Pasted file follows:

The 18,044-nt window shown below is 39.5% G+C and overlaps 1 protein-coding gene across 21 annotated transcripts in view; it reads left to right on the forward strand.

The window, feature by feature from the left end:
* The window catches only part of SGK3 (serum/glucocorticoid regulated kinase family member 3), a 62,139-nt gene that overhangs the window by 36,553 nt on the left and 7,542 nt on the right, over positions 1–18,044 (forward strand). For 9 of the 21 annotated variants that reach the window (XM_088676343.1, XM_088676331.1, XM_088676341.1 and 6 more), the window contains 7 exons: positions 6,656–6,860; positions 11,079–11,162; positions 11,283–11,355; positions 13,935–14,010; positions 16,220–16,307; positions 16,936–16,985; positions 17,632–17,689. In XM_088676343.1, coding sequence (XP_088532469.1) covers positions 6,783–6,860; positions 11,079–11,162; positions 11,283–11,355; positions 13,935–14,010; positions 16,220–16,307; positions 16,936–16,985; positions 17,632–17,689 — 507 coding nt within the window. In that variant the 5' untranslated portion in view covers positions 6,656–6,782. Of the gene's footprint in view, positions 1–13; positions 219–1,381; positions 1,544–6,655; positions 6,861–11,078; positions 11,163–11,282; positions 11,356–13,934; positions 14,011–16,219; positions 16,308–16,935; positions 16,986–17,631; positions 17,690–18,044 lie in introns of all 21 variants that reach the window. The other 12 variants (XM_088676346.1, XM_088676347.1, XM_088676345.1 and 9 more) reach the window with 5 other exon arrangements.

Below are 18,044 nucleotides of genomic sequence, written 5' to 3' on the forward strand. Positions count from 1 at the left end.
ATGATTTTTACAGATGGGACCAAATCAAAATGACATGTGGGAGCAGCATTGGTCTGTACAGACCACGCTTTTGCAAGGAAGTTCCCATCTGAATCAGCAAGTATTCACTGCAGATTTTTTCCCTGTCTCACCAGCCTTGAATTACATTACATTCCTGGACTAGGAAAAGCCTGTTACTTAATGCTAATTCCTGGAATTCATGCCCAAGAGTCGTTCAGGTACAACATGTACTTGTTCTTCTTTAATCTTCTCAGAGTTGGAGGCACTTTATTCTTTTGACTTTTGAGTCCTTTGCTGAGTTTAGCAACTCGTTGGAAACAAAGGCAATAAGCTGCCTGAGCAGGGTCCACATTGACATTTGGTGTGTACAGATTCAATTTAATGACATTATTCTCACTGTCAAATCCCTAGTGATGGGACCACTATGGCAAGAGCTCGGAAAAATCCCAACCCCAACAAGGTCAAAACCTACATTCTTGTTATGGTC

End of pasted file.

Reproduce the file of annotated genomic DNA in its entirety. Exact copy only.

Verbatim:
The 18,044-nt window shown below is 39.5% G+C and overlaps 1 protein-coding gene across 21 annotated transcripts in view; it reads left to right on the forward strand.

The window, feature by feature from the left end:
* The window catches only part of SGK3 (serum/glucocorticoid regulated kinase family member 3), a 62,139-nt gene that overhangs the window by 36,553 nt on the left and 7,542 nt on the right, over positions 1–18,044 (forward strand). For 9 of the 21 annotated variants that reach the window (XM_088676343.1, XM_088676331.1, XM_088676341.1 and 6 more), the window contains 7 exons: positions 6,656–6,860; positions 11,079–11,162; positions 11,283–11,355; positions 13,935–14,010; positions 16,220–16,307; positions 16,936–16,985; positions 17,632–17,689. In XM_088676343.1, coding sequence (XP_088532469.1) covers positions 6,783–6,860; positions 11,079–11,162; positions 11,283–11,355; positions 13,935–14,010; positions 16,220–16,307; positions 16,936–16,985; positions 17,632–17,689 — 507 coding nt within the window. In that variant the 5' untranslated portion in view covers positions 6,656–6,782. Of the gene's footprint in view, positions 1–13; positions 219–1,381; positions 1,544–6,655; positions 6,861–11,078; positions 11,163–11,282; positions 11,356–13,934; positions 14,011–16,219; positions 16,308–16,935; positions 16,986–17,631; positions 17,690–18,044 lie in introns of all 21 variants that reach the window. The other 12 variants (XM_088676346.1, XM_088676347.1, XM_088676345.1 and 9 more) reach the window with 5 other exon arrangements.

Below are 18,044 nucleotides of genomic sequence, written 5' to 3' on the forward strand. Positions count from 1 at the left end.
ATGATTTTTACAGATGGGACCAAATCAAAATGACATGTGGGAGCAGCATTGGTCTGTACAGACCACGCTTTTGCAAGGAAGTTCCCATCTGAATCAGCAAGTATTCACTGCAGATTTTTTCCCTGTCTCACCAGCCTTGAATTACATTACATTCCTGGACTAGGAAAAGCCTGTTACTTAATGCTAATTCCTGGAATTCATGCCCAAGAGTCGTTCAGGTACAACATGTACTTGTTCTTCTTTAATCTTCTCAGAGTTGGAGGCACTTTATTCTTTTGACTTTTGAGTCCTTTGCTGAGTTTAGCAACTCGTTGGAAACAAAGGCAATAAGCTGCCTGAGCAGGGTCCACATTGACATTTGGTGTGTACAGATTCAATTTAATGACATTATTCTCACTGTCAAATCCCTAGTGATGGGACCACTATGGCAAGAGCTCGGAAAAATCCCAACCCCAACAAGGTCAAAACCTACATTCTTGTTATGGTC